With a much anticipated war chest apparently available to strengthen Manchester United, in which way has Louis van Gaal spent his transfer finances previously, and where should he invest in the current team?
Recruited for his strong character, tactical awareness and disciplined training regime there is much to be admired about Van Gaal’s managerial career. Chief amongst his abilities is the uncanny knack for identifying, motivating and improving highly talented young players.
Since taking the helm of the Oranje in 2012, Van Gaal has given debuts to no less than 25 players, the majority of whom ply their trade in the Dutch league. With a confidence in his own ability, allied to a faith in his players to perform his familiar 3-4-3 formation, Holland waltzed through their World Cup qualification group, winning 9 out of their 10 games in addition to blooding younger Dutch talent.
Holland has also registered draws against FIFA’s top ranked Germany, Columbia, Italy and Portugal in friendlies.The Netherland’s only recent loss has been against neighbours and hotbed of talented young players Belgium: Eden Hazard and Adnan Januzaj being prime examples of the youthful vigour which has seen Belgium’s resurgence on the world footballing stage, currently 10th in the FIFA rankings.
Given Van Gaal’s talent-spotting skill we would hope he will be fully appraised of Belgium’s up and coming future hot list, such as Dennis Praet, Massimo Bruno and Michy Batshuayi.
In the meantime there is much work for Van Gaal to attend to in Brazil. Both Spain and Chile await the Dutch in their World Cup group. Either of these sides have the capability to derail the Dutch campaign. Skill and confidence within the Dutch camp should be high as a result of qualification, however an Achilles Heel and recurring feature of previous major tournaments for the Oranje has been the notorious in-fighting. If Van Gaal can keep his players level headed and avoid the well documented problems of previous World Cup and European Championship campaigns he will have managed well.
Hot on the heels of Van Gaal when he took the reigns of the German giants Bayern Munich in 2009 was Arjen Robben, who Van Gaal plucked from Los Blancos in that same summer for a mere £20m in the wake of Real Madrid’s fire sale. Also passing through the Spanish club’s exit door were Wesley Sneijder, Rafael van der Vaart and Jan-Klass-Huntelaar, signalling an end to Real Madrid’s love affair with all things Dutch. Robben is probably the most highly prized player in the Bundesliga during season 2013-14. Having previously blossomed under Manchester United’s new manager at the Allianz Arena, Robben is best remembered for the pain, grief and tears he caused in 2010 when he sent United crashing out of the Champions League quarter final with that mesmerising winning volley. However at 30 years of age Robben is fast approaching his sell by date.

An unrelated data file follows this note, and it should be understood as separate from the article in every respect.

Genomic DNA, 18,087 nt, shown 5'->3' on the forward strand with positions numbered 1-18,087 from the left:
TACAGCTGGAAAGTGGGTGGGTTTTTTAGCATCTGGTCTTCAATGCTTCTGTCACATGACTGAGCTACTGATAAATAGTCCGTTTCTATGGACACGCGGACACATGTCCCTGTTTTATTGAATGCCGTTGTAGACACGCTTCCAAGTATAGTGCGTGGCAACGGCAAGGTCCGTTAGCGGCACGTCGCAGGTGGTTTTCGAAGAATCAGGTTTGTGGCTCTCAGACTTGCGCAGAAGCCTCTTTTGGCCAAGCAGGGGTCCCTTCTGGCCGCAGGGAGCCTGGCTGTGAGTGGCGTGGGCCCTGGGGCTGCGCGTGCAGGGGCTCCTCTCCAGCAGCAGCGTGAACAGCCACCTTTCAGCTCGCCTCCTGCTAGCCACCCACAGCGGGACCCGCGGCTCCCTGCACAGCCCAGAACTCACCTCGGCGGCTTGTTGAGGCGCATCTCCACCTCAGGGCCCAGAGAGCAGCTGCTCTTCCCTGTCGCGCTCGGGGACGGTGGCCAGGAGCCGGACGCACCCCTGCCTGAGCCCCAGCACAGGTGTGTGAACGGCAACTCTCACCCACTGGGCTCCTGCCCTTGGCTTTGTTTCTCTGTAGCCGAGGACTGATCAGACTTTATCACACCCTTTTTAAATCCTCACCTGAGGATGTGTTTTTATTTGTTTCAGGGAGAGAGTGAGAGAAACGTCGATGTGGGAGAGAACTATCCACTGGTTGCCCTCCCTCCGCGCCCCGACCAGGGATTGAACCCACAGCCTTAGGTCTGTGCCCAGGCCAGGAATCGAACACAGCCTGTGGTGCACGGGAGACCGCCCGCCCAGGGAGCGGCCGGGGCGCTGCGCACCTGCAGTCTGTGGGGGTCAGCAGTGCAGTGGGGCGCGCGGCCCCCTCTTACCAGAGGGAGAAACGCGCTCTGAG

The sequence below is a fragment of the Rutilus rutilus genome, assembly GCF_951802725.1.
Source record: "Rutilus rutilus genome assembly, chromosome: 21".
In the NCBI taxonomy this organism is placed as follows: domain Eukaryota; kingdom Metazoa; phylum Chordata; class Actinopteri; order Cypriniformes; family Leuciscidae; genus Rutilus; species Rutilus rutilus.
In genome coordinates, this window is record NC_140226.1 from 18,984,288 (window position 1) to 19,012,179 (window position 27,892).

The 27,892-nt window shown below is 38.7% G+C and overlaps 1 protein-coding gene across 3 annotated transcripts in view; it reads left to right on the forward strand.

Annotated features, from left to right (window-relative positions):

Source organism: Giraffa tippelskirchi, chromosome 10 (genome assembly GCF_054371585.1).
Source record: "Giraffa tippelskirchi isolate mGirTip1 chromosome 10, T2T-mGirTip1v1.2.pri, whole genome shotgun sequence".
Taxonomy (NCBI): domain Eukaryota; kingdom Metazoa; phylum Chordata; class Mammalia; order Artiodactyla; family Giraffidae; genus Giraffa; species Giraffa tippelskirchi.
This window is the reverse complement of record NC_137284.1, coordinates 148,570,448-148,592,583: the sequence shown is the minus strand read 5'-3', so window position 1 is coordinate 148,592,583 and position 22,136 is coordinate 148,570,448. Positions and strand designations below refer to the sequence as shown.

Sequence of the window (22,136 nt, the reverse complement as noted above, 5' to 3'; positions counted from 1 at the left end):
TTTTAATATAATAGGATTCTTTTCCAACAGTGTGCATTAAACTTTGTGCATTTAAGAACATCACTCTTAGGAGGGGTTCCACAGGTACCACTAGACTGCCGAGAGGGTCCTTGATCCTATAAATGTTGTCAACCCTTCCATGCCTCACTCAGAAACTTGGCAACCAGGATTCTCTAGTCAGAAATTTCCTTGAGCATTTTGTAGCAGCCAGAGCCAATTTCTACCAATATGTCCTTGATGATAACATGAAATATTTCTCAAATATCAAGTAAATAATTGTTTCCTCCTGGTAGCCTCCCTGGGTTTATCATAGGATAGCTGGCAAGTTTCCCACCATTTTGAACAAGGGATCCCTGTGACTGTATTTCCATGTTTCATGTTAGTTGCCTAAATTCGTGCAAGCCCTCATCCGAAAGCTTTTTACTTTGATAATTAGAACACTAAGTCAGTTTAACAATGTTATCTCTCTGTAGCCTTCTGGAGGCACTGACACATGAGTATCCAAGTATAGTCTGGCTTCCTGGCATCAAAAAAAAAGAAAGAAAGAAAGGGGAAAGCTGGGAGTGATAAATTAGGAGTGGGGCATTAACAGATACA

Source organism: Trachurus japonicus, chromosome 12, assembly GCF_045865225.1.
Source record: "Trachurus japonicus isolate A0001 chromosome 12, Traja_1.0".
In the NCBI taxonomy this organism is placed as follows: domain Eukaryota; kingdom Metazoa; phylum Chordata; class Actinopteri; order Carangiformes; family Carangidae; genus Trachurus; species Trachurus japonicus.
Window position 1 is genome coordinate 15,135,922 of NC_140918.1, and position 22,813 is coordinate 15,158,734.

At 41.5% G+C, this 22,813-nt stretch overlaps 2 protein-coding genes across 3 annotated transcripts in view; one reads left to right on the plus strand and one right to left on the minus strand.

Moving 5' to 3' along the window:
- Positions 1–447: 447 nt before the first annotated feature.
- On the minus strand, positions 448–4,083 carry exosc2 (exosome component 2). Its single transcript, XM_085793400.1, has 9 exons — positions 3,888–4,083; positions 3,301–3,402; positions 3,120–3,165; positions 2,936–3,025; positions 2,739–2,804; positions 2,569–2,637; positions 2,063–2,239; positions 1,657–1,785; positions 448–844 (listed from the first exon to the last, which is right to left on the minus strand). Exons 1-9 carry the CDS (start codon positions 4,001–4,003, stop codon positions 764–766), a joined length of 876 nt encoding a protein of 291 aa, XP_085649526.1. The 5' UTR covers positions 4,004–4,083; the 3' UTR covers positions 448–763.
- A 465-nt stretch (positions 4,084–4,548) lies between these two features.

Much touted to Manchester United in the fabulously entertaining world of the summer transfer circus is Mario Gomez. Also signed by Van Gaal for Bayern in the summer of 2009 for the princely sum of £30m, Gomez toiled to record only 10 goals in his inaugural season following his switch from Stuttgart. During his second campaign, however, the striker hit the back of the onion sack on 28 occasions for Bayern to become the top goal scorer in the Bundesliga in 2011-12. Van Gaal had worked his magic. Having been offered less game time Gomez departed the Allianz Arena for the pleasures of Florence. During his last campaign in Germany he was replaced through the signing of Mario Mandzukic in 2012, tough Van Gaal type love.